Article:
Thursday, November 19, 2009

Jerusalem and birkat hamazon

אמר רב יוסף תדע דהטוב והמטיב לאו דאורייתא שהרי פועלים עוקרים אותה

R' Yosef says (Brachot 46a) that the fourth blessing of birkat hamazon, “Hatov vehametiv”, must be rabbinic rather than required by the Torah. His argument is that all-day workers (who must not waste time while “on the clock”) omit this blessing from after their meals, and if the Torah required it, it could not be omitted even in this situation. After this, the gemara brings several other, similar, proofs why “Hatov vehametiv” is rabbinic.

The implication of all this is that all three of the previous blessings are from the Torah. This is hard to understand. In particular, the third blessing is about the rebuilding of Jerusalem. Jerusalem did not become the site of the Temple or national capital until hundreds of years after the Torah was given. For most of the interim period, the city Shiloh played the role we associate with Jerusalem. So how can the Torah require us to recite the blessing this way?

Let us look at the Torah's source for birkat hamazon, and see where each of the three blessings can possibly come from.

“You shall eat, and be sated, and bless Hashem you God for the good land which He has given you.” (Devarim 8:10)

The second blessing is easiest to justify. It is about the land, and we are explicitly told to thank God for the land.

The first blessing is about food. We are not told explicitly to bless about food. But the context of birkat hamazon is surely relevant. If we thank God for the land, but only after eating, then why is the land important to us? Clearly, it is important in that it provides us with food. And thus, we have a separate blessing which thanks God for food. Could this thanks not have been included in the “land” blessing? It could, and (according to some opinions) the bracha me'ein shalosh we say after eating cake is exactly such a “combined” blessing. But for birkat hamazon, the accepted text has the topics separated into multiple blessings.

Now to the third blessing. Where in Devarim 8:10 is there any hint of Jerusalem?

I think the answer is in the last few words of the verse, “which He has given you”. The second blessing thanks God for the land, the third blessing thanks God for our control of it. Only when we control the land can we enjoy its produce; if we are exiled or oppressed, we are not benefiting from it. Jerusalem is simply the current symbol of that control. Once God “has mercy on Israel... Jerusalem... Zion... the kingdom of the house of David... the Temple” (to quote the blessing), then we will be returned from exile, living peacefully with the land of Israel under our control.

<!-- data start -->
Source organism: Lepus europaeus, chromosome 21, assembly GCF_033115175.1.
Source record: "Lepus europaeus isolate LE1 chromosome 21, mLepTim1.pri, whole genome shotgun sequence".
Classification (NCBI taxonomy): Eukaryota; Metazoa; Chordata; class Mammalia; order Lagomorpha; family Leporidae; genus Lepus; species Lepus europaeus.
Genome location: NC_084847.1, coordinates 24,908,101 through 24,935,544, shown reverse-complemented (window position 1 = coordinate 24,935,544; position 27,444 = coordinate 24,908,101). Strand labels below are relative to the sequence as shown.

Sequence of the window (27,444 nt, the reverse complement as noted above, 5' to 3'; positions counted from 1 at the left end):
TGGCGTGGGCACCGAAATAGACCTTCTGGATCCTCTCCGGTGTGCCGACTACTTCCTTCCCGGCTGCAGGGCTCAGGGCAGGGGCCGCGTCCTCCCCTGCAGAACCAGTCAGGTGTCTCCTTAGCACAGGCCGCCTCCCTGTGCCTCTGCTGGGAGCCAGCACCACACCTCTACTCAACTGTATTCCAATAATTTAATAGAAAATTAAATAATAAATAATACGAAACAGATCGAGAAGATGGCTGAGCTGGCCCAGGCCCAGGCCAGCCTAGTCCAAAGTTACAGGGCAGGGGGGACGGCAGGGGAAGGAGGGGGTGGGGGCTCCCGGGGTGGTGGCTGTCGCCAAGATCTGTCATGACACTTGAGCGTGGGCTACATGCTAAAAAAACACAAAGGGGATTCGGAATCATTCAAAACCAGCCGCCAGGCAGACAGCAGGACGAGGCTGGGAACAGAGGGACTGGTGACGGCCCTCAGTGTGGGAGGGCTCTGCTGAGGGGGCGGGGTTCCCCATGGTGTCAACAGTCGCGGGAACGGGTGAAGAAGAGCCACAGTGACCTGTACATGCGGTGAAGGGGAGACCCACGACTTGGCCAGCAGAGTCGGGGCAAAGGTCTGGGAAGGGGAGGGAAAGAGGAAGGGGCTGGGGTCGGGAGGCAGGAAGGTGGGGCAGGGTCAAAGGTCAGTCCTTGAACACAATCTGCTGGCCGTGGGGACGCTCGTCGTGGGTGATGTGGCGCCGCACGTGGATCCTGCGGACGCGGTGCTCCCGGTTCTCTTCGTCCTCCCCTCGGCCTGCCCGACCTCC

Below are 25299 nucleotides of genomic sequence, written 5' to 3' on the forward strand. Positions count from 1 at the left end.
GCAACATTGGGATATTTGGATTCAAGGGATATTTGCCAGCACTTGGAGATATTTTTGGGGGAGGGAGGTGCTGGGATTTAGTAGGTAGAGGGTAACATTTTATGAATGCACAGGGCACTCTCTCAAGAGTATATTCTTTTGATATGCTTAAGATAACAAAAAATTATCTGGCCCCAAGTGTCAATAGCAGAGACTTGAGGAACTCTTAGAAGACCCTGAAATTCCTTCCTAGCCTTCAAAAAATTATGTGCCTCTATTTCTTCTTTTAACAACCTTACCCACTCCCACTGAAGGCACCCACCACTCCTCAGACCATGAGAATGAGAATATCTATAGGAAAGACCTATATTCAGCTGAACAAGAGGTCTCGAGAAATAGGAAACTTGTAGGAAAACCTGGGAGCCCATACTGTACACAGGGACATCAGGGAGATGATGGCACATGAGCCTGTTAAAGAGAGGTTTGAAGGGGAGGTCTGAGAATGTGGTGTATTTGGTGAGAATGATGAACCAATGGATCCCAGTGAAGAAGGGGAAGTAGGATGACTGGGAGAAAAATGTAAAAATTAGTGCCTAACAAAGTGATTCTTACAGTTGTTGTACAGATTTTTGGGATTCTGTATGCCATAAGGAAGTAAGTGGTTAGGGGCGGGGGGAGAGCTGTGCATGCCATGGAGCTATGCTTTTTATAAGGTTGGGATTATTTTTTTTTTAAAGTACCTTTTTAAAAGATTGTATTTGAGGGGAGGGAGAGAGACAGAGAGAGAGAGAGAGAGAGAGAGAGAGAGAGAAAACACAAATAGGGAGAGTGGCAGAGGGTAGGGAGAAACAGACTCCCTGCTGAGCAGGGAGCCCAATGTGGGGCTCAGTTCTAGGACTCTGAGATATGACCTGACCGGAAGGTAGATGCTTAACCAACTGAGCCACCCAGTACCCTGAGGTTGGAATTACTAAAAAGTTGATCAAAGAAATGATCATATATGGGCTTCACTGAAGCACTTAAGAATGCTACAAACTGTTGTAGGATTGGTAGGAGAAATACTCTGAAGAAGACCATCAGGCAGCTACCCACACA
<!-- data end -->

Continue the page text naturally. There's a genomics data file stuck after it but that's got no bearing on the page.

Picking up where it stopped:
The “kingdom of the house of David”, which seems to be the most peripheral item on the list I just quoted, may actually be the most important. According to the Shulchan Aruch, if you forget the phrase “kingdom of the house of David”, your entire birkat hamazon is invalid. Similarly, the Yemenite text of birkat hamazon has a very different third blessing from ours, which puts even more emphasis on the “kingdom of the house of David” than we do. I think we can explain this emphasis by saying that the blessing's basic theme is our control over the land, and if we leave this out the purpose of the blessing is not accomplished.

Now, for almost 2000 years we did not have control over the land of Israel. So, technically speaking, it was impossible to thank God for control. Instead, we have offered a prayer that control be returned to us. We still say this today, partly because changing established texts is difficult and fraught with danger, partly because our control of the land is still very incomplete.

Of course, we are forced to say that the third blessing did not always mention rebuilding Jerusalem. When the Temple was standing, it must have said something like “We thank you for preserving the kingdom of David in the holy city of Jerusalem”. Before the Temple was built, it must have said something similar about Shiloh. The exact wording would change from generation to generation. But the Biblically mandated idea – recognition that the land has been delivered into our control as a Divine gift – remains the same.

On a different note: Taking a broad look at birkat hamazon, we see the following rough pattern. In the three blessings we thank God for our food, for the farm which provided the food, and for the political circumstances which allow us to benefit from that farm. This list begins with the immediate and personal, and proceeds to the universal and abstract. In some ways, it reminds one of Maslow's hierarchy of needs, in which the lower needs must be satisfied before the higher ones.

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